Why satellite data?
Satellite data have been available to complement ground-based measurements for certain pollutants since the mid-1990s, but their use has been rare in the air quality management community. A number of barriers limit the adoption of satellite data outside of a fairly narrow group of atmospheric researchers, including: the fact that that satellites measure the “column” of air above the surface, rather than ground-level concentrations; that data from existing satellites are not available on an hourly basis akin to monitors; that satellite data are not provided at the resolution or gridding appropriate for utilization by regional air quality modelers; and that satellite data do not fit into the methods for compliance with the Clean Air Act set forth by the U.S. Environmental Protection Agency.
Still, ground-based measurements have limitations. With the exception of major cities, monitors are sparsely located across the United States. While most urban areas have at least one monitor for ozone (O3) and fine particulate matter (PM2.5), rural areas typically have no monitors, and there are no monitors over water bodies. Outside of the U.S., even large cities may have few or no air pollution monitors. For pollutants that regularly fall below the NAAQS, like carbon monoxide (CO), nitrogen dioxide (NO2), and sulfur dioxide (SO2), monitor placement is especially limited, even though these pollutants react in the atmosphere to create O3 and/or PM2.5, and serve as key markers for regulated emissions.
Satellite data are available from two types of platforms: polar-orbiting and geostationary. Polar-orbiting satellites cover the whole earth, with coverage typically once a day or less. Geostationary satellites rotate with the earth, and “see” the region with which they rotate. This allows geostationary satellites to observe more frequently over a smaller area (e.g., North America). From the perspective of a local air manager, the frequency of coverage can be as high as sub-hourly for geostationary instruments as compared to typical once-per-day or less for polar-orbiting satellites.
What can I use satellite data for?
There are three main ways to use satellite data for policy applications: for qualitative applications, for quantitative applications, and for more advanced analysis.
- For qualitative understanding, satellite images allow air quality managers to see and communicate spatial patterns, atmospheric transport, and trends in air pollution. Visualizations from satellite data depict transport of wildfire smoke and dust plumes across regions, continents, and even oceans. Maps of NO2 across the U.S. show clear patterns of cities and suburbs, even major interstate highways and railroads. Both NASA Worldview and Giovanni are well suited to these types of qualitative application.
- Satellite data can also be used to quantify change and relative abundance. The measurement units from satellite instruments typically reflect column densities (e.g., molecules/cm2) or optical properties (e.g., the unitless AOD metric, which varies from 0 to 1). These units do not compare directly with atmospheric composition unit (e.g., molecules/cm3, ug/m3, or mixing ratio). However, the percentage change or the ratio of two related species provides a metric that may be directly compared, as shown for NO2 in the 20 largest U.S. cities (right-hand panel of the NO2 plots shown for each city).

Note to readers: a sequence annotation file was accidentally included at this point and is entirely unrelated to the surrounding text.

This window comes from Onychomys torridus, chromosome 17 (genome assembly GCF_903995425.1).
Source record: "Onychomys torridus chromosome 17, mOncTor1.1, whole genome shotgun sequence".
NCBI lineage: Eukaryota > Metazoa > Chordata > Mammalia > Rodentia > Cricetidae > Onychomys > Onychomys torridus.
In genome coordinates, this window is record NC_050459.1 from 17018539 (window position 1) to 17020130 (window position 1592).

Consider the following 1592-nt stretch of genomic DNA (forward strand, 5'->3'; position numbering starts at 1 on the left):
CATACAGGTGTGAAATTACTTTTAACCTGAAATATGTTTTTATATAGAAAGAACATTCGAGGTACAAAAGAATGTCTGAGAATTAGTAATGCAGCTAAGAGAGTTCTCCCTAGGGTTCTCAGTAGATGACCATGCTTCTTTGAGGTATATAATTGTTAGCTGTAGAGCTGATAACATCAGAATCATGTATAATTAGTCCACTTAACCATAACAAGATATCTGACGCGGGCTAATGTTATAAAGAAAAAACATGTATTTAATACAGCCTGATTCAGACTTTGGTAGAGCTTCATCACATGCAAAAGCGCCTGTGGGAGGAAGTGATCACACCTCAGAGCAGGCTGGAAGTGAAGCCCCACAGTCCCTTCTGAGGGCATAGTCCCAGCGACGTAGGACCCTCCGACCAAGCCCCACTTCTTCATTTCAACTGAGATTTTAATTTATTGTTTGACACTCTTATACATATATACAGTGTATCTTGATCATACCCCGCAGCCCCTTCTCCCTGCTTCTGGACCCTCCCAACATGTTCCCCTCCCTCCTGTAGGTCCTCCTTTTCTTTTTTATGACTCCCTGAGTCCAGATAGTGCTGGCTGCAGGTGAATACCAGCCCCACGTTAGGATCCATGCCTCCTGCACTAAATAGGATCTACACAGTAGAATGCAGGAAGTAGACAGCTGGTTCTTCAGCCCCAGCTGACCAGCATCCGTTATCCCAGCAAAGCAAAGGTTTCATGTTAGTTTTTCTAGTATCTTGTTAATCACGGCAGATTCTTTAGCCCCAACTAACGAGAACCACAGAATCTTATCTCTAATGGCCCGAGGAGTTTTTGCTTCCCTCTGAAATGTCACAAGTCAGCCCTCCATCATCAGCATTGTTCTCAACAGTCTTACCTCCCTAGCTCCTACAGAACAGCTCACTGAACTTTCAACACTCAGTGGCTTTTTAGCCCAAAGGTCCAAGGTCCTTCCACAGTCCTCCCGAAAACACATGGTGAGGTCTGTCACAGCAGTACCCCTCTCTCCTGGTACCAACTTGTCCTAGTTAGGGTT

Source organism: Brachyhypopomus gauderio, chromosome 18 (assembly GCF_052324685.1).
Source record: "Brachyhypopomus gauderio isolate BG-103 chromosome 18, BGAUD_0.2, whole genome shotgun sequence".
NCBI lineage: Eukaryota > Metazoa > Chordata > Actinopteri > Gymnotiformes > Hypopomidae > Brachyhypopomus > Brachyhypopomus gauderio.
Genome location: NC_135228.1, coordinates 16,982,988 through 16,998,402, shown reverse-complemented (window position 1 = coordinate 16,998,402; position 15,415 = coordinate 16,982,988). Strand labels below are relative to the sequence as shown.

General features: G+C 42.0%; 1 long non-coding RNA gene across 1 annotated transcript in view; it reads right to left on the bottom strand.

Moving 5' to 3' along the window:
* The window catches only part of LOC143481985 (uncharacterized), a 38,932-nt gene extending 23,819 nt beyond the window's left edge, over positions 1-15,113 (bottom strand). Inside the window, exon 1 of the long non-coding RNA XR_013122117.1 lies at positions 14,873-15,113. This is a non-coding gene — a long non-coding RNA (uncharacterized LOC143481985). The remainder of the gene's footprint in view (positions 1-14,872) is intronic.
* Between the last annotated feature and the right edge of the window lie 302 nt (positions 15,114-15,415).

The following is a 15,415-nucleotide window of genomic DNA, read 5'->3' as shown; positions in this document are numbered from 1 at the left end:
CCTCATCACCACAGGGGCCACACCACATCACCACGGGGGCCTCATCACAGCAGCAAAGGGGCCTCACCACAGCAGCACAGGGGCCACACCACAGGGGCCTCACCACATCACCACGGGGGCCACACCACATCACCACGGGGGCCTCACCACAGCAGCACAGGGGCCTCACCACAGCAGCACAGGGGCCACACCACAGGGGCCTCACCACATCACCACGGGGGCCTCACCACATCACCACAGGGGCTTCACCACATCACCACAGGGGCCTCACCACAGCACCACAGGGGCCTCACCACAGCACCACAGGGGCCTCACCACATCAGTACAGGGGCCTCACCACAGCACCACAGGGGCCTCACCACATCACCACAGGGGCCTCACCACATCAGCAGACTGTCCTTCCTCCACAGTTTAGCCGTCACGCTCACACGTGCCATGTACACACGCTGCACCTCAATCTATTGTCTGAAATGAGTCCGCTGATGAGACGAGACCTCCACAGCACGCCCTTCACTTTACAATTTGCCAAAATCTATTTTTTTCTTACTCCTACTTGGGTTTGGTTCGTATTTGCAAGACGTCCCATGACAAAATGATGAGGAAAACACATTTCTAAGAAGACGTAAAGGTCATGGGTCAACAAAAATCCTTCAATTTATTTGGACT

- Beyond qualitative and simple quantitative calculations, satellite data support a wide range of advanced analysis, especially combining with complementary data sources. Satellite data are well suited to evaluate photochemical grid models, and to support the derivation of ground-level pollution estimates in unmonitored areas. Particulate matter estimates derived from AOD products retrieved from multiple satellite instruments are used in public health studies. These types of advanced analysis measures usually require that users download satellite data and customize analysis to suit applications.
How do I get started?
To facilitate the wider use of satellite data, a number of platforms have emerged to support data access. We have found that NASA WorldView and NASA Giovanni provide satellite data in a manner that is particularly relevant to air quality managers. NASA WorldView provides near-real-time data on a daily basis, well suited to event analysis, in a clean, intuitive interface. NASA Giovanni is a more flexible platform that allows averaging over time, the creation of a range of plot types and formats, and comparing among variables. More advanced users typically benefit from an investment in capacity-building to use datasets of interest in a flexible data-analysis software such as Matlab, GIS, or the free NCAR Command Language (NCL). By downloading satellite data and creating maps and plots with an analysis software, the user can directly compare satellite retrievals with other datasets (monitor values, model simulations, etc.). This approach also allows the user to create custom visualizations, and to access wider range of satellite data products.
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And for more reading, visit this comprehensive page of publications.
–Adapted from Tracey Holloway and Arlene Fiore Opportunities and challenges in using satellite data for U.S. air quality management.